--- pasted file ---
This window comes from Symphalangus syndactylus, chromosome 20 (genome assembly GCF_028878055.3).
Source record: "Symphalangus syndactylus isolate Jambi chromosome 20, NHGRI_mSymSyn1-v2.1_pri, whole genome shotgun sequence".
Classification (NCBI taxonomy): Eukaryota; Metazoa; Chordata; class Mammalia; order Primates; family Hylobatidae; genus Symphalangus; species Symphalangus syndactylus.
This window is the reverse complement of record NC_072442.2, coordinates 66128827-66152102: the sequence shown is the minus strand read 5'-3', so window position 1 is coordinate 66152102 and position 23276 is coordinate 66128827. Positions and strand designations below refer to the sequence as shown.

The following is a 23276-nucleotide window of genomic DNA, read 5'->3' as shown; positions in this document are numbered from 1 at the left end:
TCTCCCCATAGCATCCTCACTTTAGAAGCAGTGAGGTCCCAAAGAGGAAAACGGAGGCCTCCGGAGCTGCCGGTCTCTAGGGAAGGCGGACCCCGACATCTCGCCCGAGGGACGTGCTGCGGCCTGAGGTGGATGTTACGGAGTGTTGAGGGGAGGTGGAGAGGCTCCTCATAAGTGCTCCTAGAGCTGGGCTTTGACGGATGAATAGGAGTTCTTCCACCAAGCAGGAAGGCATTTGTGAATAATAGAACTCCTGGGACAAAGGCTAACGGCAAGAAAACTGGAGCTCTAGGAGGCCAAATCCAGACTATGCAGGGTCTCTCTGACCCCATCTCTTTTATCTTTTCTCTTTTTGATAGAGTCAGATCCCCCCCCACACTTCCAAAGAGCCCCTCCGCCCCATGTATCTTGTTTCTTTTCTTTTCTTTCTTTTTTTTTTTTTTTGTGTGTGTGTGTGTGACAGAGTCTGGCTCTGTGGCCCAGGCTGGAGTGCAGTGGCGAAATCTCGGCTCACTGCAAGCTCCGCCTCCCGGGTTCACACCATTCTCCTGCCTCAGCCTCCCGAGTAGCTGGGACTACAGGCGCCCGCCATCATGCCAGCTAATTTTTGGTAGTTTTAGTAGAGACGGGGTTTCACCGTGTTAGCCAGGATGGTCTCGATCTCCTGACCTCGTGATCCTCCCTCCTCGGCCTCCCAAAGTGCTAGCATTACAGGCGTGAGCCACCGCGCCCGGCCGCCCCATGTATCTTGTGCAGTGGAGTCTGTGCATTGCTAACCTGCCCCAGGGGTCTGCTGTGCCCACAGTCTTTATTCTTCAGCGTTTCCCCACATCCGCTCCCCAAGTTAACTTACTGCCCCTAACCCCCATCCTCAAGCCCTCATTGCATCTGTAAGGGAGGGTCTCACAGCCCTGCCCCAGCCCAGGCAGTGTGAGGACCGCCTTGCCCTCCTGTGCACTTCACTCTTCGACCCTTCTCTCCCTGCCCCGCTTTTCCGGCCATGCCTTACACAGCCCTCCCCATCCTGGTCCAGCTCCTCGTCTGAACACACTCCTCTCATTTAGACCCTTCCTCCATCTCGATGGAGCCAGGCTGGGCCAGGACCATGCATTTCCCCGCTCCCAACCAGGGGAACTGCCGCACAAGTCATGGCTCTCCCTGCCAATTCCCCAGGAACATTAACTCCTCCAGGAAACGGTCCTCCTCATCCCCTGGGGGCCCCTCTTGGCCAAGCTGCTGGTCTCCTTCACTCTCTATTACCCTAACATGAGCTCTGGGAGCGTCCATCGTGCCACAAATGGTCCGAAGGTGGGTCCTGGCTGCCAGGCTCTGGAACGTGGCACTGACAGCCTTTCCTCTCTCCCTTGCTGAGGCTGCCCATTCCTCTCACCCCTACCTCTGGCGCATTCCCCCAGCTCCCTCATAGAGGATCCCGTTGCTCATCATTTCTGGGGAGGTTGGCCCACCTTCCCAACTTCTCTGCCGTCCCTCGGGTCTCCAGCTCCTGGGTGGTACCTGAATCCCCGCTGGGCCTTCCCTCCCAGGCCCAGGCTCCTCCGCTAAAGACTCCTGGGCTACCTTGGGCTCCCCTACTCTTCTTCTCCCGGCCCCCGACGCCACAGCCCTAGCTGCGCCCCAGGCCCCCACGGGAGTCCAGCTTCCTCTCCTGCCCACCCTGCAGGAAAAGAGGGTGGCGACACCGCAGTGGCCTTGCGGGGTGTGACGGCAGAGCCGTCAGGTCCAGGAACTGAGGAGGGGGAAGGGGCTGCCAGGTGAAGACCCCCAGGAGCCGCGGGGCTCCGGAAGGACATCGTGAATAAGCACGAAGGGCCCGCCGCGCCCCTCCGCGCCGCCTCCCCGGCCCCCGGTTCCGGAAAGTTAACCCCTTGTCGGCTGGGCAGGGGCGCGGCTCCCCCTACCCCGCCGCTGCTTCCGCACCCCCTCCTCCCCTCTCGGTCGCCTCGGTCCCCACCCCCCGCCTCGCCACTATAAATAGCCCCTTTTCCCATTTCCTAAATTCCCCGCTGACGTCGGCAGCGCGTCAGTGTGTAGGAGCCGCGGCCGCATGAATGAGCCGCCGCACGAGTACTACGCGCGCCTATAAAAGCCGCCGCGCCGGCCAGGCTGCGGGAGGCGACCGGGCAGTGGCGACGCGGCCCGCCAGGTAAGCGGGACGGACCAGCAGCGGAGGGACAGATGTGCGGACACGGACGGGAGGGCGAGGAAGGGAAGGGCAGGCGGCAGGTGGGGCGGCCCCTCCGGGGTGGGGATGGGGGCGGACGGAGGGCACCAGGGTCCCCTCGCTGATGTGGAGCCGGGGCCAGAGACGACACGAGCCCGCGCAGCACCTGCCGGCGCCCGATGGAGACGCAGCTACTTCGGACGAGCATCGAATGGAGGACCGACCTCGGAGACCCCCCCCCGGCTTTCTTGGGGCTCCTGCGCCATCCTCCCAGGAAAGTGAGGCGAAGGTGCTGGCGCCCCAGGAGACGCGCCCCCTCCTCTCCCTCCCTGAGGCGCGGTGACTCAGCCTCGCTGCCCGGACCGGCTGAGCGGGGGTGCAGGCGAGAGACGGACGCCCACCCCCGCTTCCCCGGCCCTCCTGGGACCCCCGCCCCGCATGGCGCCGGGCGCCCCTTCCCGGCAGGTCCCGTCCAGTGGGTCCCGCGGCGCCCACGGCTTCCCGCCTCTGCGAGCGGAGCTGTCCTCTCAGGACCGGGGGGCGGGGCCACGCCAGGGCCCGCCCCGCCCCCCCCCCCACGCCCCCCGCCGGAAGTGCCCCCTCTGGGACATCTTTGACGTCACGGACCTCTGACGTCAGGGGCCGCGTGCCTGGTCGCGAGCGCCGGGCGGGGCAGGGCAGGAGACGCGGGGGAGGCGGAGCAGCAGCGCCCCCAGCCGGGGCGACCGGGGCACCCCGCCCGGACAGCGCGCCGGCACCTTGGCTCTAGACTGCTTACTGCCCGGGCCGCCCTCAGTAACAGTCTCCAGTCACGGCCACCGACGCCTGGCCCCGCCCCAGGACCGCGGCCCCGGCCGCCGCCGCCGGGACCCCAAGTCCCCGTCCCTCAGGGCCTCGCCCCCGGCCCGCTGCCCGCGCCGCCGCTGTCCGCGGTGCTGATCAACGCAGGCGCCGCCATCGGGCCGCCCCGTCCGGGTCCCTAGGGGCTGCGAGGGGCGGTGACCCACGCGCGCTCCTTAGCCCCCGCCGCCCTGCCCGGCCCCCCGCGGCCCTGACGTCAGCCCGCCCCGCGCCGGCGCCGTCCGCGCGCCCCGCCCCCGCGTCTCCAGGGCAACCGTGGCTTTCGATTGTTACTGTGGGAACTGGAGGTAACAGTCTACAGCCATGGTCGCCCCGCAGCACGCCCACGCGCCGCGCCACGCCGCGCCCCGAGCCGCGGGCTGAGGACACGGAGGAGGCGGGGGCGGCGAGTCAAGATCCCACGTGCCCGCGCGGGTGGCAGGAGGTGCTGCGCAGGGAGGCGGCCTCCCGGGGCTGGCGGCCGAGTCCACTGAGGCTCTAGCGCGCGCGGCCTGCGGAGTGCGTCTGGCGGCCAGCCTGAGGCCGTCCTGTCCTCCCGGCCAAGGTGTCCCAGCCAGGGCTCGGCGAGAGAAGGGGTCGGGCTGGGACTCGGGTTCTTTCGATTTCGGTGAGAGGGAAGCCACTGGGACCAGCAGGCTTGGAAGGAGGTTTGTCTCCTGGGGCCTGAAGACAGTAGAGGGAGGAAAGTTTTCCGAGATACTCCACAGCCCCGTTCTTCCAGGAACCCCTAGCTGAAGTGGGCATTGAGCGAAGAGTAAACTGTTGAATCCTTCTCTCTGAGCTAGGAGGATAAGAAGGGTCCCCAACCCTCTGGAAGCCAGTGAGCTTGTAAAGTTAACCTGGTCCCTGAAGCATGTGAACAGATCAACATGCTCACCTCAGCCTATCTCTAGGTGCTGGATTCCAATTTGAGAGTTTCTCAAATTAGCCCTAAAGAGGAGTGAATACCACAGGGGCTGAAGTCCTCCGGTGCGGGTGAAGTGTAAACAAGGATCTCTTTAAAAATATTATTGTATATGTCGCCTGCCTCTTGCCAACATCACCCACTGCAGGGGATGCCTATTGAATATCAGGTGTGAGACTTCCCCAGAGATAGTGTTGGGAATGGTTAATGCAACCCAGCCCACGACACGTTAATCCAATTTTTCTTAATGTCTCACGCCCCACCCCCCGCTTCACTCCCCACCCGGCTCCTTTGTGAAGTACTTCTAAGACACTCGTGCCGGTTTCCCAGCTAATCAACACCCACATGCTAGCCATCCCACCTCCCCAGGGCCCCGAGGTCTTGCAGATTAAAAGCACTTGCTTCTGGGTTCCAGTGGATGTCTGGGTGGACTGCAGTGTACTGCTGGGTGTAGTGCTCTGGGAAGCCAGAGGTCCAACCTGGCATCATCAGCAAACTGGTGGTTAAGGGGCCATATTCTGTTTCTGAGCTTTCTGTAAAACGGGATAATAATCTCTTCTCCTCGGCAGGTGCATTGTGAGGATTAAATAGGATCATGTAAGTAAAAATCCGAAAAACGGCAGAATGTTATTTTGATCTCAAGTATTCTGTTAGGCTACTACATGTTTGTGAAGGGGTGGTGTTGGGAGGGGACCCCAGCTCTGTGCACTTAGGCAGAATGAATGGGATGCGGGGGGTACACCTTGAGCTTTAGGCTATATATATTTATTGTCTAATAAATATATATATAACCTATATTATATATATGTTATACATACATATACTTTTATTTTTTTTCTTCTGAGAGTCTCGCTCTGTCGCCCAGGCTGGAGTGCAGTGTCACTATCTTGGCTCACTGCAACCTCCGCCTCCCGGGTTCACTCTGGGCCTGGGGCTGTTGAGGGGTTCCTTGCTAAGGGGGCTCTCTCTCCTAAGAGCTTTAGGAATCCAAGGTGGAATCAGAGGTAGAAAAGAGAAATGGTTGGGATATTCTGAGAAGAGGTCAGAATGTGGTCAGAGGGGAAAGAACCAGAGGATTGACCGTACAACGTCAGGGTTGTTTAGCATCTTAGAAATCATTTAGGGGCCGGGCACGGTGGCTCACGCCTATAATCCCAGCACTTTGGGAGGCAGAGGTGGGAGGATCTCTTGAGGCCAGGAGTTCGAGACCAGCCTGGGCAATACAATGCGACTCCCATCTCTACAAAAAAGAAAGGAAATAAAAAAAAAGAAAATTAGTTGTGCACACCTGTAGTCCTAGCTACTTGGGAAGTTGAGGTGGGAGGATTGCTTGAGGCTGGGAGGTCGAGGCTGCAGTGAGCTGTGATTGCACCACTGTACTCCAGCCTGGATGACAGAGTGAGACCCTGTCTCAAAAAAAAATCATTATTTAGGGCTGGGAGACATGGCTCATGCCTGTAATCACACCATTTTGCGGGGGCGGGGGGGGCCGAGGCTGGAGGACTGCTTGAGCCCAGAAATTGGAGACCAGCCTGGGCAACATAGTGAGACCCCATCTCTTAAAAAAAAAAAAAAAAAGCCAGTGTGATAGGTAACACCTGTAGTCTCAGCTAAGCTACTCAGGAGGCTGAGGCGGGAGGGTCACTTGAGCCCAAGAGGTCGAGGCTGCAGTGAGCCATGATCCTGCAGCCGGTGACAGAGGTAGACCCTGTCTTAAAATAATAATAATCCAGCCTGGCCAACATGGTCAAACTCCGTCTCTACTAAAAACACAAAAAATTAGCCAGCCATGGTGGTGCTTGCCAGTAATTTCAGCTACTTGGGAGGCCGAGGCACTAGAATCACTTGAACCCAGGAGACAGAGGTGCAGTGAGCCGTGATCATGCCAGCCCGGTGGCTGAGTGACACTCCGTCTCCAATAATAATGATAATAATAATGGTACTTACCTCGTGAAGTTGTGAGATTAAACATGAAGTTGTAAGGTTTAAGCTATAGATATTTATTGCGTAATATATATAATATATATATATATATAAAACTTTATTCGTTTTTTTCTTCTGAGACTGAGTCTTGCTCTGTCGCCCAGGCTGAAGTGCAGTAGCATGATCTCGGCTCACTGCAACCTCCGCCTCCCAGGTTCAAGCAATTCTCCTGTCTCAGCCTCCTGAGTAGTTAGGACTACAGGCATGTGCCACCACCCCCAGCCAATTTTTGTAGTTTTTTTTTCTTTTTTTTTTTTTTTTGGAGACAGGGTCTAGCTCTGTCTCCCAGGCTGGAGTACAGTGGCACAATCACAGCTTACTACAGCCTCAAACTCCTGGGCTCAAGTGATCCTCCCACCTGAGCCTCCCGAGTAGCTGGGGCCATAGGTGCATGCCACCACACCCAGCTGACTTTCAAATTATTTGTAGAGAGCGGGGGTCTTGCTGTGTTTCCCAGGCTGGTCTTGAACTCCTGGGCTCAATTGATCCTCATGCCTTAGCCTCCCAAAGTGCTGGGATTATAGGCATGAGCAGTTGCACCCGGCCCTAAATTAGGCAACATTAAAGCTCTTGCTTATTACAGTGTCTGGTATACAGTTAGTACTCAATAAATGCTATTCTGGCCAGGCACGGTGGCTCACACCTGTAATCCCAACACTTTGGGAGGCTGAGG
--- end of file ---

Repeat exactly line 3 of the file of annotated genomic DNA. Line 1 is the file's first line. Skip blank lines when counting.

Classification (NCBI taxonomy): Eukaryota; Metazoa; Chordata; class Mammalia; order Primates; family Hylobatidae; genus Symphalangus; species Symphalangus syndactylus.